// the initial request are passed back via request.auth.credentials.query.

                return h.redirect('/home');

    await server.start();



The server.auth.strategy() method requires the following strategy options:

  • provider - the name of the third-party provider ('auth0', 'azuread', 'bitbucket', 'dropbox', 'facebook', 'fitbit', 'foursquare', 'github', 'google', 'googleplus', 'instagram', 'linkedin', 'live', 'twitter', 'vk', 'arcgisonline', 'yahoo', 'nest', 'phabricator', 'office365', 'pinterest') or an object containing a custom provider with the following:

    • protocol - the authorization protocol used. Must be one of:
      • 'oauth' - OAuth 1.0a
      • 'oauth2' - OAuth 2.0
    • signatureMethod - the OAuth signature method (OAuth 1.0a only). Must be one of:
      • 'HMAC-SHA1' - default
      • 'RSA-SHA1' - in that case, the clientSecret is your RSA private key
    • temporary - the temporary credentials (request token) endpoint (OAuth 1.0a only).
    • useParamsAuth - boolean that determines if OAuth client id and client secret will be sent as parameters as opposed to an Authorization header (OAuth 2.0 only). Defaults to false.
    • auth - the authorization endpoint URI.
    • token - the access token endpoint URI.
    • scope - an array of scope strings (OAuth 2.0 only).
    • scopeSeparator - the scope separator character (OAuth 2.0 only). Only required when a provider has a broken OAuth 2.0 implementation. Defaults to space (Facebook and GitHub default to comma).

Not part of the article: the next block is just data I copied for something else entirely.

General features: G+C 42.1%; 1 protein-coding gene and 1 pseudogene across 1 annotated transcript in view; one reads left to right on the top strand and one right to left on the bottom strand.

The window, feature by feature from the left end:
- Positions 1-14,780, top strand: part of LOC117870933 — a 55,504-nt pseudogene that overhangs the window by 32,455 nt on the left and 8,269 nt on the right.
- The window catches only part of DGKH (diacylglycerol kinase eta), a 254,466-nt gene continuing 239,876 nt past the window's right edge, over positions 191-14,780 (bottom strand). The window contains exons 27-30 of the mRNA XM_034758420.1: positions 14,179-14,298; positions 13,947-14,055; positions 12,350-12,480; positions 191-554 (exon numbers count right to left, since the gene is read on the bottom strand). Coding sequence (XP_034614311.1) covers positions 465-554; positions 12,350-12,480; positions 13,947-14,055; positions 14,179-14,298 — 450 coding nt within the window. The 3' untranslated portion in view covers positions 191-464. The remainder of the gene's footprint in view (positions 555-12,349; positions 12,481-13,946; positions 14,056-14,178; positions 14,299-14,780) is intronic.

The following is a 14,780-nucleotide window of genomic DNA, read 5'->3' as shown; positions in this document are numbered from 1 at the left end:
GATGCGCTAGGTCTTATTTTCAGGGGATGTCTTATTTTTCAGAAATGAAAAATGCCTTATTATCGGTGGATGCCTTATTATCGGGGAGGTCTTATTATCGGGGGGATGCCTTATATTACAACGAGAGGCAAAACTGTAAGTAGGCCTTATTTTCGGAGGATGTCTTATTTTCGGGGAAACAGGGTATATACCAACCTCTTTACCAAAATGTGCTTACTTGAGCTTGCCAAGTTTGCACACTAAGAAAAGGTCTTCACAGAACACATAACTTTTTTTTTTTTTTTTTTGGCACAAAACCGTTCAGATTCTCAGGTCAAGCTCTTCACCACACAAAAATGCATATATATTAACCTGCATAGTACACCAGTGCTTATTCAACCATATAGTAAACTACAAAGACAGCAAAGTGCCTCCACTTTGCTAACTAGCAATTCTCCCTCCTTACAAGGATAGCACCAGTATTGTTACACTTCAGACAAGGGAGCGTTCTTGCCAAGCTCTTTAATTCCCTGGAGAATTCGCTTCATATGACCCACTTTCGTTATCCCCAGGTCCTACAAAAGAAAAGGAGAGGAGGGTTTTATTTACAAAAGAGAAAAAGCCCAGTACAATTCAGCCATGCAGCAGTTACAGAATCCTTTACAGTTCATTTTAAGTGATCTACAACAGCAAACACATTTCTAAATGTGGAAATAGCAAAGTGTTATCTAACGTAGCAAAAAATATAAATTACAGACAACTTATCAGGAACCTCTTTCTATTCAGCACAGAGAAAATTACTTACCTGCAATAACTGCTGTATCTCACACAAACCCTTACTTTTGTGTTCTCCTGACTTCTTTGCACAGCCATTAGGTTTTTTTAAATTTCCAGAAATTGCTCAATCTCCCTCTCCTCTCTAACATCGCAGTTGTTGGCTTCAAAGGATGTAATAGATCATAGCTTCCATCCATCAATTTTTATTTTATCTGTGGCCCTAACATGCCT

• headers - a headers object with additional headers required by the provider (e.g. GitHub required the 'User-Agent' header which is set by default).
    • profileMethod - get or post for obtaining user profile by profile function. Default is get.
    • profile - a function used to obtain user profile information and normalize it. The function signature is async function(credentials, params, get) where:
      • credentials - the credentials object. Change the object directly within the function (profile information is typically stored under credentials.profile).
      • params - the parsed information received from the provider (e.g. token, secret, and other custom fields).
      • get - an OAuth helper function to make authenticated requests using the credentials received. The get function signature is async function(uri, params) where:
        • uri - the requested resource URI (bell will add the token or authentication header as needed).
        • params - any URI query parameters (cannot include them in the URI due to signature requirements).
        • returns the parsed profile response object.
  • password - the cookie encryption password. Used to encrypt the temporary state cookie used by the module in between the authorization protocol steps.

  • clientId - the OAuth client identifier (consumer key).

  • clientSecret - the OAuth client secret (consumer secret). This is usually a client password formatted as a string, but to allow OAuth2 custom client authentication (e.g. client certificate-based authentication), this option can be passed as an object. This object will be merged with the Wreck request object used to call the token endpoint. Such an object can contain custom HTTP headers or TLS options (e.g. { agent: new Https.Agent({ cert: myClientCert, key: myClientKey}) }).

  • forceHttps - A boolean indicating whether or not you want the redirect_uri to be forced to https. Useful if your hapi application runs as http, but is accessed through https.